All Saints Margaret Street | Evensong & Benediction Sunday 15 October 2017

Sermon for Evensong & Benediction Sunday 15 October 2017

Trinity 18 E&B – Sermon preached by Fr Michael Bowie

The first letter of John, from which we heard in our second lesson, is not really a letter. Like Hebrews it lacks the usual opening and concluding greetings. It is better classified as a sermon, but it has been lumped in with the other so-called Catholic epistles (meaning those addressed to the whole church rather than a specific community). 

It is closely related to the Gospel of John, particularly noticeable in its focus on the centrality of love (signalled at the beginning of our reading: ‘See what love the Father has given us that we should be called children of God: and that is what we are’). Its morality is entirely built on the importance of the ‘new commandment’. John’s is the least story-like gospel, with its long repetitive discourses, and this letter is like an appendix to those. But here, unlike in the Gospel, there seems to be a clear target of the teaching, addressing a division in the still-youthful Christian community about the nature of Christ. 

The great RC commentator Fr Raymond Brown summarizes as follows:

In the decade after the main body of John’s Gospel was written (about 90AD) the Johannine church community became increasingly divided over the implications and applications of [it]. Before the writing of 1 John a schism had taken place. The resultant two groups, consisting of the … author’s adherents and his adversaries, both accepted the proclamation of Christianity known to us in John’s Gospel, but they interpreted it differently. … 

His hypothesis is that 1 John was written to condemn what we understand to be false teachings afflicting the churches around the year 100. The primary heresy, docetism, involved a denial of the true humanity of Christ (suggesting that he only seemed to be a human being, to safeguard his divine status) and a consequent skewed understanding of Christian existence. It is difficult for us to imagine the urgency of this debate, but it was every bit as live as those which preoccupy us today.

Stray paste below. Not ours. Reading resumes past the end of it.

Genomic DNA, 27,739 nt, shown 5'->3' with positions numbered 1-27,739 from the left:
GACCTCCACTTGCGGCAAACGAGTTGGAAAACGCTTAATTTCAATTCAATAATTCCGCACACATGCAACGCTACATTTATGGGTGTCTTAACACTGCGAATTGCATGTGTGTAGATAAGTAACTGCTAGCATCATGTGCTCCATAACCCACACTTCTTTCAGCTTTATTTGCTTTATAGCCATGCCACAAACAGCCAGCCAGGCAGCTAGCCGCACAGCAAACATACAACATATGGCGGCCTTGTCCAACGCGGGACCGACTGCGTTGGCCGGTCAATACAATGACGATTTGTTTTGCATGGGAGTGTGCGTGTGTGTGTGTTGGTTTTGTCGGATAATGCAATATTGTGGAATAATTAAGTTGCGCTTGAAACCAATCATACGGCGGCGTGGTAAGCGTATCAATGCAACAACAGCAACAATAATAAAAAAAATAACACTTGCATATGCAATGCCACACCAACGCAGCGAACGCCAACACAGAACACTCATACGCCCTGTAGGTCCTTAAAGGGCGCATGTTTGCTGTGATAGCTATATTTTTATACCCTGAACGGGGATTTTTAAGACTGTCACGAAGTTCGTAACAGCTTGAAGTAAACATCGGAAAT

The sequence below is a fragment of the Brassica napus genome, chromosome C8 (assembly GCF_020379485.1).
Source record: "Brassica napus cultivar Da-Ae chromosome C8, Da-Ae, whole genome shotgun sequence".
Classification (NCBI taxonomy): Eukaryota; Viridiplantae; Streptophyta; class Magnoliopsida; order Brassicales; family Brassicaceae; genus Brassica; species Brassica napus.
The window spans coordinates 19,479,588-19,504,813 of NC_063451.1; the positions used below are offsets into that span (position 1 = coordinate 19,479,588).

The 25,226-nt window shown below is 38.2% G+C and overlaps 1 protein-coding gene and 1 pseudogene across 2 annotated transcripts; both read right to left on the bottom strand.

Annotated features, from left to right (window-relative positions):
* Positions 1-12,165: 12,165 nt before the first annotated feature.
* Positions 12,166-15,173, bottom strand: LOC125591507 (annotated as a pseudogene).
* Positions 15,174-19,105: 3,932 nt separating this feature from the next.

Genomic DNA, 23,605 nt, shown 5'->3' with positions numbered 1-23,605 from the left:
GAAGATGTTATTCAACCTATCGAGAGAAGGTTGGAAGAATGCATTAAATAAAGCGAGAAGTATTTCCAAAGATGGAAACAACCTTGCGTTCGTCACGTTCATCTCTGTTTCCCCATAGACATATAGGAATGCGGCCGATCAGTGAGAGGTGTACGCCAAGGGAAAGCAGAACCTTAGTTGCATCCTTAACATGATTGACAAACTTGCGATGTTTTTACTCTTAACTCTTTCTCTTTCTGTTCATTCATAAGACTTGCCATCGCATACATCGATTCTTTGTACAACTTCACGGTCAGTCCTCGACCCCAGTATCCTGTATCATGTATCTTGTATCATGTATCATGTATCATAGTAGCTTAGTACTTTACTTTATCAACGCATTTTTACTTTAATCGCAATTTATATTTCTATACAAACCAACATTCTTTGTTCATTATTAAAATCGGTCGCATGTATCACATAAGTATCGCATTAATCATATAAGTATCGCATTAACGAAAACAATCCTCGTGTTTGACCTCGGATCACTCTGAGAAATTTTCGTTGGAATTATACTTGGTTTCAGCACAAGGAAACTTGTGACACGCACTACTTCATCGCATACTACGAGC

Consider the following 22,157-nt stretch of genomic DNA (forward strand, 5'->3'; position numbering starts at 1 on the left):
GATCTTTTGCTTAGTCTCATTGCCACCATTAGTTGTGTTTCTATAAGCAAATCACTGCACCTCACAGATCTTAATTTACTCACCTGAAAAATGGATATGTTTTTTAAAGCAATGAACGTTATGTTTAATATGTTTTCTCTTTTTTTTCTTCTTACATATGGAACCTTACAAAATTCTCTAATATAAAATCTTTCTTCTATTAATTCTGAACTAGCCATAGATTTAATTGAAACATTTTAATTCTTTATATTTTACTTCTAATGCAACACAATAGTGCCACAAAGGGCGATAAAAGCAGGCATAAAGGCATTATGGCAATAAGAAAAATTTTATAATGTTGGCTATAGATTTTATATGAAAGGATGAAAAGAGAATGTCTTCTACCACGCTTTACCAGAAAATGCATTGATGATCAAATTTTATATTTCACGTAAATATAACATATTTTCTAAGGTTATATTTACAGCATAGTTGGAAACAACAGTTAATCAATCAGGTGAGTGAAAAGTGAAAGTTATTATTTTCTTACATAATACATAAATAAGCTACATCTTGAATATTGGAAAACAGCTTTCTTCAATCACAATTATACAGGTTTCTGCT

This evening’s passage is concerned with the second aspect, how Christians were to behave in the world. The false teachers opposed by John based their system of belief on a secretly revealed knowledge – gnosis, from which we get the catch-all term ‘gnosticism’, a tendency which John’s Gospel does sometimes seem to support. Believers in secret knowledge naturally feel superior to the unenlightened, and this often leads to a splitting between belief and behaviour. If you have this privileged knowledge there is no longer any need to strive for holiness.

So it was with this particular argument: belief that Jesus only seemed like a human being was used by the docetists to justify a belief that they were already perfect and had no need to make any moral effort. That is probably an over-simplification (though one clearly shared by our writer): it is important to remember that much of the detail we have about these people and their beliefs comes from their opponents, especially St Ignatius of Antioch, writing very soon after this text. There was in fact probably no single heretical group of this kind: rather, like us, there were individuals and groups of Christians seeking to live the Christian life on a spectrum of belief, faith and certainty about lots of issues. Sometimes on that spectrum, then as now, people moved from light into darkness and confusion.

Against this teaching about secret knowledge, 1 John insists on the element of the ‘not yet’ in Christian life. ‘It does not yet appear what we shall be’, we heard just now. To be a child of God already, here and now, is only an advance instalment of our final salvation. This is in line with Fr Alan’s reading of the parable of the wedding garment this morning, an argument which St Paul also makes when he calls the gift of the Spirit a ‘guarantee’ or ‘down payment’. The final consummated state, for the Christian, remains a matter of hope, and continued striving. The present task, he suggests, is to purify oneself as Christ is pure: this is about the pursuit of holiness in all our lives. The invitation is free, but the response is life-long. 

There is also in 1 John a healthy element of agnosticism in describing our future state. The writer cannot describe it except to say ‘we shall be like him’. There is a reminder to take, for example, the language of the Book of Revelation not as a literal description, but a selection of hints, suggesting a truth to be grasped intuitively, though incapable of definition. It is enough to know that we, and all the saints (‘all who have this hope in him’), shall be ‘like him’. 

We are told all we need to know for our present existence. We have been made God’s children; we have a hope of achieving the ultimate destiny for which we were created; meanwhile our task is to strive for holiness. 

Towards the end of our passage this evening we are given the instruction on how to do that:

For this is the message you have heard from the beginning, that we should love one another… We know that we have passed from death to life because we love one another.

1 John 3.15